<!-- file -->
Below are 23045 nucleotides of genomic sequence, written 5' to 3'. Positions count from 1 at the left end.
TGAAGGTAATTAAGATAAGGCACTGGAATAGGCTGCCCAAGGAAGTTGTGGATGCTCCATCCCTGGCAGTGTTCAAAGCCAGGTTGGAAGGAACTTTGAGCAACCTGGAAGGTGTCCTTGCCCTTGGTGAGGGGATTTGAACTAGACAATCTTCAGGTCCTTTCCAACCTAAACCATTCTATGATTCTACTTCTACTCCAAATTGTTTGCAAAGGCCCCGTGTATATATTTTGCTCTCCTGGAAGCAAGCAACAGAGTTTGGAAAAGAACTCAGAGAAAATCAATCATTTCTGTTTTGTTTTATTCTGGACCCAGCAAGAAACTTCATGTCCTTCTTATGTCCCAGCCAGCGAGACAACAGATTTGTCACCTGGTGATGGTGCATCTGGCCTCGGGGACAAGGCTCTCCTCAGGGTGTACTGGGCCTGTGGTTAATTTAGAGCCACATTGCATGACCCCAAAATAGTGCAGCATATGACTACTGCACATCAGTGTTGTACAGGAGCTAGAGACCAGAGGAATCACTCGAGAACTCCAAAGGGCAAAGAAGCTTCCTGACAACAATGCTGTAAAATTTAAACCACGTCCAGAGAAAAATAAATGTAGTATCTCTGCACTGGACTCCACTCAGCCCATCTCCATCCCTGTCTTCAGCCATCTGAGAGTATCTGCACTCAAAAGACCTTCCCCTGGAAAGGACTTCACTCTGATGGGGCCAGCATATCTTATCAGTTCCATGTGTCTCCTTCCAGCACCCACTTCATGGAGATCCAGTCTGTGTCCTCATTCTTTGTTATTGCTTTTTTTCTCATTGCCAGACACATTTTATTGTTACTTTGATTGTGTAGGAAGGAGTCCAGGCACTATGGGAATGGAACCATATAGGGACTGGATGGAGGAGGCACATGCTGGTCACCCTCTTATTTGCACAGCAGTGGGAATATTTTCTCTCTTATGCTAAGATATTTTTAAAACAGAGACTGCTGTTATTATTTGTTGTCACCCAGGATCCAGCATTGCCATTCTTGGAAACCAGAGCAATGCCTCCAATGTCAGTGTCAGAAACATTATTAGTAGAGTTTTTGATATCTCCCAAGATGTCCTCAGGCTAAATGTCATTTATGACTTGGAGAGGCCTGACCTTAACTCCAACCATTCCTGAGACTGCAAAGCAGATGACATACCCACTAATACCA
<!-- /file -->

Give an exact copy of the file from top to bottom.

Below are 23045 nucleotides of genomic sequence, written 5' to 3'. Positions count from 1 at the left end.
TGAAGGTAATTAAGATAAGGCACTGGAATAGGCTGCCCAAGGAAGTTGTGGATGCTCCATCCCTGGCAGTGTTCAAAGCCAGGTTGGAAGGAACTTTGAGCAACCTGGAAGGTGTCCTTGCCCTTGGTGAGGGGATTTGAACTAGACAATCTTCAGGTCCTTTCCAACCTAAACCATTCTATGATTCTACTTCTACTCCAAATTGTTTGCAAAGGCCCCGTGTATATATTTTGCTCTCCTGGAAGCAAGCAACAGAGTTTGGAAAAGAACTCAGAGAAAATCAATCATTTCTGTTTTGTTTTATTCTGGACCCAGCAAGAAACTTCATGTCCTTCTTATGTCCCAGCCAGCGAGACAACAGATTTGTCACCTGGTGATGGTGCATCTGGCCTCGGGGACAAGGCTCTCCTCAGGGTGTACTGGGCCTGTGGTTAATTTAGAGCCACATTGCATGACCCCAAAATAGTGCAGCATATGACTACTGCACATCAGTGTTGTACAGGAGCTAGAGACCAGAGGAATCACTCGAGAACTCCAAAGGGCAAAGAAGCTTCCTGACAACAATGCTGTAAAATTTAAACCACGTCCAGAGAAAAATAAATGTAGTATCTCTGCACTGGACTCCACTCAGCCCATCTCCATCCCTGTCTTCAGCCATCTGAGAGTATCTGCACTCAAAAGACCTTCCCCTGGAAAGGACTTCACTCTGATGGGGCCAGCATATCTTATCAGTTCCATGTGTCTCCTTCCAGCACCCACTTCATGGAGATCCAGTCTGTGTCCTCATTCTTTGTTATTGCTTTTTTTCTCATTGCCAGACACATTTTATTGTTACTTTGATTGTGTAGGAAGGAGTCCAGGCACTATGGGAATGGAACCATATAGGGACTGGATGGAGGAGGCACATGCTGGTCACCCTCTTATTTGCACAGCAGTGGGAATATTTTCTCTCTTATGCTAAGATATTTTTAAAACAGAGACTGCTGTTATTATTTGTTGTCACCCAGGATCCAGCATTGCCATTCTTGGAAACCAGAGCAATGCCTCCAATGTCAGTGTCAGAAACATTATTAGTAGAGTTTTTGATATCTCCCAAGATGTCCTCAGGCTAAATGTCATTTATGACTTGGAGAGGCCTGACCTTAACTCCAACCATTCCTGAGACTGCAAAGCAGATGACATACCCACTAATACCA